In the 2,200-acre Lynn Woods Reservation in Lynn, MA, is a rock formation called Dungeon Rock. It features a cave dug by a man directed by ghosts to search for a pirate treasure. The story starts in the mid-1600s, when a pirate named Thomas Veale supposedly hid in a cave with his loot. He lived there for a while until an earthquake destroyed him and the cave. The formation became known as Pirate’s Dungeon, which over the years became Dungeon Rock.
In 1852, a man named Hiram Marble bought it, erected a house and outbuildings, moved his wife and son to the spot, and then excavated a new cave to find the treasure. Marble was a spiritualist and believed he was receiving directions to the treasure from the ghost of Thomas Veale himself. He held séances to receive digging directions, which he and his son Edwin undertook with dynamite and tools. They dug until their deaths but never found the treasure.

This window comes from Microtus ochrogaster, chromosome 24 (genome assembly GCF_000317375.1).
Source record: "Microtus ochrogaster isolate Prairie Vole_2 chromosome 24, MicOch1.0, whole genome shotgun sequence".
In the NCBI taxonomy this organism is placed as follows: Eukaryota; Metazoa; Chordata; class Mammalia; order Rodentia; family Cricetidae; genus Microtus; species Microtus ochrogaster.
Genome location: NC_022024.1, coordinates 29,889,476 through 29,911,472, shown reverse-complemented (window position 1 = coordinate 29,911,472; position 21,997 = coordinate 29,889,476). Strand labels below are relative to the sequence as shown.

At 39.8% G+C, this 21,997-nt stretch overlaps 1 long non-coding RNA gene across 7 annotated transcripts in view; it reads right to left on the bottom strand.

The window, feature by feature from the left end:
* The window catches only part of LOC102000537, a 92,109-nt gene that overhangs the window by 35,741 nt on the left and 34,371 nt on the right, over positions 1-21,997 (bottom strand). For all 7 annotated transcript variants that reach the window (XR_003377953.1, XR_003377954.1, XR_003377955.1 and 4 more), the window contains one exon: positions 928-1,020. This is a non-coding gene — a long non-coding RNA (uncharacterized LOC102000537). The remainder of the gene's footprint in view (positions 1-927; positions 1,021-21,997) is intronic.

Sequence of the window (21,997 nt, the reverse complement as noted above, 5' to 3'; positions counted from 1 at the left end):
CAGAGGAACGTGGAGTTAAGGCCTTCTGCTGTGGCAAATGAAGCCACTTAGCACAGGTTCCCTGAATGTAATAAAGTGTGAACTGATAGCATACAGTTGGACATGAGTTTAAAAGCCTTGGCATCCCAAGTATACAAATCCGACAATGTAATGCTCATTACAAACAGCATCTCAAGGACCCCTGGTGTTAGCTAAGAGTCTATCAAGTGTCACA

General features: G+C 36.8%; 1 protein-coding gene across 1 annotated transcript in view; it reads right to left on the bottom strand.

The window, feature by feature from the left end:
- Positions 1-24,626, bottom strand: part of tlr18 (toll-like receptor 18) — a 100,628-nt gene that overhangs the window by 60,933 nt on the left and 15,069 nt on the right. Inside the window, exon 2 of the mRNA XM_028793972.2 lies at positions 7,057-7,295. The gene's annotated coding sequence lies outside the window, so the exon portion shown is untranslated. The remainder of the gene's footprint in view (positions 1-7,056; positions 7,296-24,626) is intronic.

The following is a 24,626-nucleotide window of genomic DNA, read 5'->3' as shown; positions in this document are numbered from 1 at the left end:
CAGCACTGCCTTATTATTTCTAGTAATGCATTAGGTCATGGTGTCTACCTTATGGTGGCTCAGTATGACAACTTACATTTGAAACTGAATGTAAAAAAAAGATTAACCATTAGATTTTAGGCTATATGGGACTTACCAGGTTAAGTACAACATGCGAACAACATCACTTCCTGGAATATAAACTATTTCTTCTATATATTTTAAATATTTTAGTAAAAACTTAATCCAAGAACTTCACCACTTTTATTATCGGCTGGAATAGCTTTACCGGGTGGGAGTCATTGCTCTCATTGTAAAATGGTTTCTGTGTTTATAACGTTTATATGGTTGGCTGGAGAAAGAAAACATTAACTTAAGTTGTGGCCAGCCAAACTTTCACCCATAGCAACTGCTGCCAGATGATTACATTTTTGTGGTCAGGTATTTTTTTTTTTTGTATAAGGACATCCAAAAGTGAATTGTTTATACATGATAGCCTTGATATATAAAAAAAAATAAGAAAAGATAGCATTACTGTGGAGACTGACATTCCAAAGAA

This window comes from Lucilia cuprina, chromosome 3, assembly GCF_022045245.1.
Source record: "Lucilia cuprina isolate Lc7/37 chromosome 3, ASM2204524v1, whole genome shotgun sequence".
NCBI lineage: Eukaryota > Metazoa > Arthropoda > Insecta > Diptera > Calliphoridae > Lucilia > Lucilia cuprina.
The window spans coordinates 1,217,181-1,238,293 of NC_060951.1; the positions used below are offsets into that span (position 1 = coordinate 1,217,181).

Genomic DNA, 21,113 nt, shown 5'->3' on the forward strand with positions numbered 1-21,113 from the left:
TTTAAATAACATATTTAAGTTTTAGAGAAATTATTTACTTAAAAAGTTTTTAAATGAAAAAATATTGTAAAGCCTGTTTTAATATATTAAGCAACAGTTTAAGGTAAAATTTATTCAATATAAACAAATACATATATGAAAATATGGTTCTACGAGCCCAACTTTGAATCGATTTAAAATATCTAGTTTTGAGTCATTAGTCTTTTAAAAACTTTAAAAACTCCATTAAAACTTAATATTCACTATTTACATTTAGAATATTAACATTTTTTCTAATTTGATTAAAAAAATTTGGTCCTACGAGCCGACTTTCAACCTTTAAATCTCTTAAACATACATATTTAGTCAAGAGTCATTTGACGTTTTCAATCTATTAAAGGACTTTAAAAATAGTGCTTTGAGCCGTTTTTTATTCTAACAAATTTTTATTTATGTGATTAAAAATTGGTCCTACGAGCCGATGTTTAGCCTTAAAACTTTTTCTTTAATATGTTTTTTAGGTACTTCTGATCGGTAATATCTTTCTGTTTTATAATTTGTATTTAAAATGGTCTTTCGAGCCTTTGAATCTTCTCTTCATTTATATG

Today, the cave they dug still exists and features an iron door open for a few hours each day during the warmer seasons or upon request from the local park rangers. To get to it, just follow the signs in the park. It’s set on a hill, and is accessible by a path. The rock itself is either two giant rocks abutting each other or a single rock with a giant crevice splitting it in two. The door is set inside that crevice. The cave is dark, wet, cold and a flashlight is needed to explore it. Thin wooden steps lead to the cavern floor, which then wends an erratic 135 feet into the rock before becoming too small to stand up in and ending in a small pool of stagnant water.
Some remnants of Marble’s buildings still exist around the rock, including a couple of cellar holes and a fragment of wall. Near that fragment of wall is a large pink rock that marks the grave of Edwin Marble. Hiram is buried at Bay Path Cemetery in Charlton, MA.
Adapted with Permission from: The New England Grimpendium by J.W. Ocker